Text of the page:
The harsh weather delivered a series of unexpected jolts, including an unprecedented shortage of propane in the Midwest that caused prices to treble, a surge in ethanol prices to more than gasoline due to slower rail deliveries and an unusual turn by some East Coast generators to burn oil for power.
One large utility operator in the U.S. Northeast was able to sell some excess natural gas to power generators at huge profits on the coldest days of the winter when prices in New York averaged over $30 per mmBtu, a source familiar with the trades said. Michigan-based utility DTE Energy (DTE.N) said it lost $3 million on energy trading in the last quarter of 2013.
Cargill, one of the world's largest commodity traders, said its quarterly earnings fell 28 percent due to several market disruptions, including a trading loss in power markets that one industry publication put at over $100 million.
While there has been no suggestion that big traders may have exacerbated the price spikes, adding to rising consumer energy costs, the strong results come at a delicate time for Wall Street's powerhouses as they seek to fend off tougher rules that could curtail their physical trading operations.
The Federal Reserve is now reviewing public comments on whether it should push back banks' decade-long expansion into the raw materials supply chain over fears such risky trading could endanger the financial system - or that it might allow Wall Street too much sway over commodity prices.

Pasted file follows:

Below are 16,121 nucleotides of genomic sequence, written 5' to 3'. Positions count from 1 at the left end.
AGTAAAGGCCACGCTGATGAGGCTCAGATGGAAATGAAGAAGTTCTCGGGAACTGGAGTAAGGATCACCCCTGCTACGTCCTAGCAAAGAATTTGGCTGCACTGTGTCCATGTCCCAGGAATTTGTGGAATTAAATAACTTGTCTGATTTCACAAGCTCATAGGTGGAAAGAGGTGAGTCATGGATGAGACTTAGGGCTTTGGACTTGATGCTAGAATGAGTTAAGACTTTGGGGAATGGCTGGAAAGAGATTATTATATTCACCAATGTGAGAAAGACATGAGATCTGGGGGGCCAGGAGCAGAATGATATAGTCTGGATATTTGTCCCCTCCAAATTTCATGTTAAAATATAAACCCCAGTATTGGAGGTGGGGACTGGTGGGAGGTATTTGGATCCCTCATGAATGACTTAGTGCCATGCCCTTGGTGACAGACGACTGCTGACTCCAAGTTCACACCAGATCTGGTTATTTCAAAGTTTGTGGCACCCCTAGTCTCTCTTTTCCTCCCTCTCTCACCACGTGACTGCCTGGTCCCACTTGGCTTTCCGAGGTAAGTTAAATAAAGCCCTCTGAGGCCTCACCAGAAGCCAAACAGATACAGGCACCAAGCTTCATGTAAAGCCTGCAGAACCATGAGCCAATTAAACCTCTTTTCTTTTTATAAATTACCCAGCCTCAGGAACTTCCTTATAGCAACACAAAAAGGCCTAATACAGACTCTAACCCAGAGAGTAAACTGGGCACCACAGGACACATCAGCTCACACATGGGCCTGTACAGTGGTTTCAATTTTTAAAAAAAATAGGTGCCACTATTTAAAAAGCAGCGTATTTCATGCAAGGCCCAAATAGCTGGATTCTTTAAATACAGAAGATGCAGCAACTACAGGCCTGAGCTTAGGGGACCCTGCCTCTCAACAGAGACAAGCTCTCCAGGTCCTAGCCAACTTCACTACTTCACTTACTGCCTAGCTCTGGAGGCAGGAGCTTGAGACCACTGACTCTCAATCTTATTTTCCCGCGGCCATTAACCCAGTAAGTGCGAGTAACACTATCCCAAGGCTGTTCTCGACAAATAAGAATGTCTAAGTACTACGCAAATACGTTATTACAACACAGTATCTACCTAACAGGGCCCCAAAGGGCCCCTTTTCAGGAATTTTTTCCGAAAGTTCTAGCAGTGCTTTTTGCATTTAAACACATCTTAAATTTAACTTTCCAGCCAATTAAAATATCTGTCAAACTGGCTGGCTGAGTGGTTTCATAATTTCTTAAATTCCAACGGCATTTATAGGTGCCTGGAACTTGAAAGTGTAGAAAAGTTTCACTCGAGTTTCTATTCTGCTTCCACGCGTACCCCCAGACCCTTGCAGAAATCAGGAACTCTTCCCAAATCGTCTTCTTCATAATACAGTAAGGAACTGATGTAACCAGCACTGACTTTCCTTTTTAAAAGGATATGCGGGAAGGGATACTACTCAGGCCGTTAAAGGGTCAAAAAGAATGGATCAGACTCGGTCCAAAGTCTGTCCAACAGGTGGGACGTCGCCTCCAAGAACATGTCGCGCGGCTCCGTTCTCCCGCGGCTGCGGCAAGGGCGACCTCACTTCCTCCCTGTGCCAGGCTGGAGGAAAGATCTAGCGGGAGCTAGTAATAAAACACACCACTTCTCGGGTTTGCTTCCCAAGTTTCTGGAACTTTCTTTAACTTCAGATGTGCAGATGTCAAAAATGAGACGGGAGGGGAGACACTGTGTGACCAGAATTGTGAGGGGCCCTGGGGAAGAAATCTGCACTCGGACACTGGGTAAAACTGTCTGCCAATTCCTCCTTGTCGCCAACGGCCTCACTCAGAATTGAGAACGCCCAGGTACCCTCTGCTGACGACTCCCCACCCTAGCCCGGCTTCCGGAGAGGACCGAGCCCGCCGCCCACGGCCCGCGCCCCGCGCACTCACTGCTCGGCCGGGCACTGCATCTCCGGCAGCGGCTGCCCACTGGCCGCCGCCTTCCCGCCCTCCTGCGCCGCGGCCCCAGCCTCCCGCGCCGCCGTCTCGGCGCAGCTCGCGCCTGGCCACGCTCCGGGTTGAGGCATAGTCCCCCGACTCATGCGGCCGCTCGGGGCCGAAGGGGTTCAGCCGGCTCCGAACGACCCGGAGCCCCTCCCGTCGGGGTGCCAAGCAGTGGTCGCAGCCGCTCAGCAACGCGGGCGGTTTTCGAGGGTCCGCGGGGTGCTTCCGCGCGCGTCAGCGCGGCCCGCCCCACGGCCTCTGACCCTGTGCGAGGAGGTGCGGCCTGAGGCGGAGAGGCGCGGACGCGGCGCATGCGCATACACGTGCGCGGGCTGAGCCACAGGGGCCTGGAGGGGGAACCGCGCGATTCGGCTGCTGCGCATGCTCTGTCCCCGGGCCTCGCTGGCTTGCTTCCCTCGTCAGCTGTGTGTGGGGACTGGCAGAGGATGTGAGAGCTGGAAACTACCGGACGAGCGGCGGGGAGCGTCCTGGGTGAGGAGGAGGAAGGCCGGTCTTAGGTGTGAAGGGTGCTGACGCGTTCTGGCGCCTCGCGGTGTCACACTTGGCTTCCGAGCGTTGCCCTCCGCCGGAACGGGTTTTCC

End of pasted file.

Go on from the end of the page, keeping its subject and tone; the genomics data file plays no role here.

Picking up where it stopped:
The upbeat revenue figures also offered signs of hope for a business line that's been under intensifying margin pressure in recent years due to restrictions on trading with banks' own money, rising capital requirements, and signs the so-called commodities super cycle may have peaked.
Thursday's results may also illustrate how Goldman and Morgan Stanley are benefiting from rivals exiting or scaling back in the sector, including one-time top five firms like JPMorgan and Deutsche Bank.
"Right now it feels like we're starting to maybe see the beginnings of some marginal benefit of competitors exiting parts of our business that otherwise quite frankly they had charged in with excess," Schwartz said.
The top 10 banks in commodities made $4.5 billion from natural resources trading in 2013, a report from UK analytics firm Coalition showed earlier this year.
While significantly below the near $14 billion made by banks in commodities in 2008, it still represents a sizeable chunk of Wall Street's overall earnings.
Both Goldman and Morgan Stanley reported an increase in commodities exposure known as Value-at-Risk (VaR) from the last quarter, with Goldman raising its VaR to $21 million, the highest in a year.
Morgan Stanley increased its commodity VaR to $20 million from $18 million, despite preparing to sell its merchant oil trading business to Russian energy major Rosneft.
Goldman's overall FICC revenue fell 11 percent to $2.85 billion from the same period last year.